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Changes in legislation have also increased costs, and government expects business to do more and more. Employment and health-and-safety laws affecting terms and conditions of employment, holidays, working hours and pay, pensions, maternity and parental rights, discrimination, discipline, grievance and dismissal procedures, data protection, employment tribunals and redundancy – and that’s just scratching the surface. And who can forget the re-interpretation of the Workplace (Health, Safety and Welfare) Regulations 1992, causing another substantial cost to be passed to the contractor?

Now, in a fair and equitable supply chain, these factors would be discussed amongst all involved and solutions sought to the benefit of everyone. Not so in forestry. Because of the decades of exploitation that have gone before, it seems many involved in the supply chain feel that it is still the contractor’s responsibility to bear all these cost increases. 

Nowhere is this more obvious that in the public sector, where contracting rates are so depressed that it is no longer possible to work for the rates offered. Forestry & Land Scotland, Forestry England and Natural Resources Wales have gotten so out of touch with what is actually happening on the ground that we are now seeing some private sector companies paying contractors close to double the rates for the same kind of work.

And with the shambles that is public sector procurement, they can’t bring tenders to the market. Sometimes, contractors don’t even get paid on time, which has to be the ultimate demonstration of contempt. No wonder contractors don’t want to work for them any more.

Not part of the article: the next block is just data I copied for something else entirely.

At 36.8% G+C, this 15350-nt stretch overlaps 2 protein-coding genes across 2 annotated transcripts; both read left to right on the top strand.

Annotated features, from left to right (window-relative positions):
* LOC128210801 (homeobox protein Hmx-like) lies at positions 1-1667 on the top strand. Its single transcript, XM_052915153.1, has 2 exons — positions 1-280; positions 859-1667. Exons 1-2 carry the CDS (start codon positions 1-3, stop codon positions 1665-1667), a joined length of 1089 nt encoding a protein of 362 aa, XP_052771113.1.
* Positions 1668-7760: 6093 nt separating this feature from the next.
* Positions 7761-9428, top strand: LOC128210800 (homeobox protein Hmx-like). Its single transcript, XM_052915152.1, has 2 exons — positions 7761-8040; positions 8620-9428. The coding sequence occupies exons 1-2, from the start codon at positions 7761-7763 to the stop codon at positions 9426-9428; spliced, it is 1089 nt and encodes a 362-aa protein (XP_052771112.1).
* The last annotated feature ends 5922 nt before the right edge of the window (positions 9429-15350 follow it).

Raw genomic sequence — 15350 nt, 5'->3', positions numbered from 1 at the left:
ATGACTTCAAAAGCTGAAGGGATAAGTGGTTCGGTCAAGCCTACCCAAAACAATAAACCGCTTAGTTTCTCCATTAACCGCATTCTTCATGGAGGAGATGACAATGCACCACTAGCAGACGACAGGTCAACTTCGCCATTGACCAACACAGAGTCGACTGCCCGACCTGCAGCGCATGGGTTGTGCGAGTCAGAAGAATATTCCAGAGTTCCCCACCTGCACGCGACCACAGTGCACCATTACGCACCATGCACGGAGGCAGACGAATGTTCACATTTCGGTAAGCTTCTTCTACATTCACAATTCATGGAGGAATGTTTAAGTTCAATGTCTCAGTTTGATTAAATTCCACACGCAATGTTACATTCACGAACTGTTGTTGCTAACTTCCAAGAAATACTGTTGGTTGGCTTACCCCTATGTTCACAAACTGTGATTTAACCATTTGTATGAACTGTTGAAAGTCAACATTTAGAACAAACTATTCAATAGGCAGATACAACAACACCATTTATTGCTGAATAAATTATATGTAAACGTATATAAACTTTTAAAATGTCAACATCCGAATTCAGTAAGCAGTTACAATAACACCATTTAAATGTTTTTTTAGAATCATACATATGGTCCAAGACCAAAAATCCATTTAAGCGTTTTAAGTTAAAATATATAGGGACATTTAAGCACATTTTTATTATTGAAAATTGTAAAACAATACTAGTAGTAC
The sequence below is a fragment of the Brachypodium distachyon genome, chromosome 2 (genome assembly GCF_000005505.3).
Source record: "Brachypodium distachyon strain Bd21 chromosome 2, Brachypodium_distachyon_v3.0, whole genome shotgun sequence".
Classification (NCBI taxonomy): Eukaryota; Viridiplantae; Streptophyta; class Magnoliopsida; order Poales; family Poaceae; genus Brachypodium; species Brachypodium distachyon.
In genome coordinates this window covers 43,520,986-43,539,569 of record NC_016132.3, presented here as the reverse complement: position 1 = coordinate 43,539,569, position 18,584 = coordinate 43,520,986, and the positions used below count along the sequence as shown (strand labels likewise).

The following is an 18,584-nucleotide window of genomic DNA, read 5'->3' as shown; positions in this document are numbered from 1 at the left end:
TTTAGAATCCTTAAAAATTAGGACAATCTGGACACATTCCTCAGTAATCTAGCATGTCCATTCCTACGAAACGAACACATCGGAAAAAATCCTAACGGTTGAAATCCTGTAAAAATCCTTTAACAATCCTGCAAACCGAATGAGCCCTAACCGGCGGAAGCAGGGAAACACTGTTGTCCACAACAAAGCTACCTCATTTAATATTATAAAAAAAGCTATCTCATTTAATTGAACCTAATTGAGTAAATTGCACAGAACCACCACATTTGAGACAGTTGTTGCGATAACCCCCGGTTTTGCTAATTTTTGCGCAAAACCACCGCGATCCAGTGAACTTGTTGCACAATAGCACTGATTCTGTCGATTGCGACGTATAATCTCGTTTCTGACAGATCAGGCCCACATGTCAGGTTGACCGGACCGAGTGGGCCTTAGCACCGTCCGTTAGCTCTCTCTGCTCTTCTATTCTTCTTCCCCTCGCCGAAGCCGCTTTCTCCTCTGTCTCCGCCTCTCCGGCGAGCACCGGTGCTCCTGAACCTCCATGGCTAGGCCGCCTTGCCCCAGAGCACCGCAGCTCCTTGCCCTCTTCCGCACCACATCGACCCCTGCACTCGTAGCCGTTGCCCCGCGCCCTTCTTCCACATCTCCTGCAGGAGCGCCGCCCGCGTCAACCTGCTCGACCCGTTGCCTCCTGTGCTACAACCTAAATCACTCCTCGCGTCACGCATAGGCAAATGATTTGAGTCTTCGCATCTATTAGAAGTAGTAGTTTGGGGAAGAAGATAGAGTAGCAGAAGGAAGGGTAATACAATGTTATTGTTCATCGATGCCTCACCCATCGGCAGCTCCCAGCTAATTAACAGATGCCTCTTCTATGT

The state forestry bodies can’t retain staff themselves, it’s so easy to tempt them across to the private sector. So let’s spare a thought for the many skilled and hard-working practical foresters who are trapped in this top-heavy bureaucracy. Talk about lions led by donkeys. If that sounds a bit cruel, then how else do you explain why the leaders of these organisations are strangers to the realities of life on the forest floor? 

Methods to communicate with one another must be among the most significant technological and social developments we have seen in the last half-century. You can now meet folk face to face while sitting in your own house, without even bothering to tidy up. This was science fiction when I started in the industry, yet we still remain as isolated from one another as ever. Despite all these new opportunities allowing us to talk, they do not increase the likelihood of anyone listening, which has always been the main problem. 

READ MORE: Voices of Forestry: Calum Duffy on the future of chainsaw operators